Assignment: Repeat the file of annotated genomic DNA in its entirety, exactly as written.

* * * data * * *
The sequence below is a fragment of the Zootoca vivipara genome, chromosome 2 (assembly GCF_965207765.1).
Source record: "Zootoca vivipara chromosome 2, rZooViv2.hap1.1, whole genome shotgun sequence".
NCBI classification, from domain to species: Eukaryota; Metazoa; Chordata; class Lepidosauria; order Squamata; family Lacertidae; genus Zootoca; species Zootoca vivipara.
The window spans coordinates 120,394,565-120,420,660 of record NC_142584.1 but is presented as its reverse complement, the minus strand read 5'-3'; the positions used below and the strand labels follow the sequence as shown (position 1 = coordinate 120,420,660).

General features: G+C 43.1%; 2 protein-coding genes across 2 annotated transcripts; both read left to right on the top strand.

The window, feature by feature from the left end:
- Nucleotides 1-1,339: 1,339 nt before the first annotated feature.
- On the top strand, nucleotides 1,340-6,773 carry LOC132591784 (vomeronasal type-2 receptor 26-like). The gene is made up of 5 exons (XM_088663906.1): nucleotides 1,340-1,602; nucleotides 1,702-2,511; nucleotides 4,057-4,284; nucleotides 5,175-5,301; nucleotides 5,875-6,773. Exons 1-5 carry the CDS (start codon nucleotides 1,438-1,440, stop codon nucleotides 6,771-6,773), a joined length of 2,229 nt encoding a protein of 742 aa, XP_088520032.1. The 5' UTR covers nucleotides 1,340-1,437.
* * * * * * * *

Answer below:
The sequence below is a fragment of the Zootoca vivipara genome, chromosome 2 (assembly GCF_965207765.1).
Source record: "Zootoca vivipara chromosome 2, rZooViv2.hap1.1, whole genome shotgun sequence".
NCBI classification, from domain to species: Eukaryota; Metazoa; Chordata; class Lepidosauria; order Squamata; family Lacertidae; genus Zootoca; species Zootoca vivipara.
The window spans coordinates 120,394,565-120,420,660 of record NC_142584.1 but is presented as its reverse complement, the minus strand read 5'-3'; the positions used below and the strand labels follow the sequence as shown (position 1 = coordinate 120,420,660).

General features: G+C 43.1%; 2 protein-coding genes across 2 annotated transcripts; both read left to right on the top strand.

The window, feature by feature from the left end:
- Nucleotides 1-1,339: 1,339 nt before the first annotated feature.
- On the top strand, nucleotides 1,340-6,773 carry LOC132591784 (vomeronasal type-2 receptor 26-like). The gene is made up of 5 exons (XM_088663906.1): nucleotides 1,340-1,602; nucleotides 1,702-2,511; nucleotides 4,057-4,284; nucleotides 5,175-5,301; nucleotides 5,875-6,773. Exons 1-5 carry the CDS (start codon nucleotides 1,438-1,440, stop codon nucleotides 6,771-6,773), a joined length of 2,229 nt encoding a protein of 742 aa, XP_088520032.1. The 5' UTR covers nucleotides 1,340-1,437.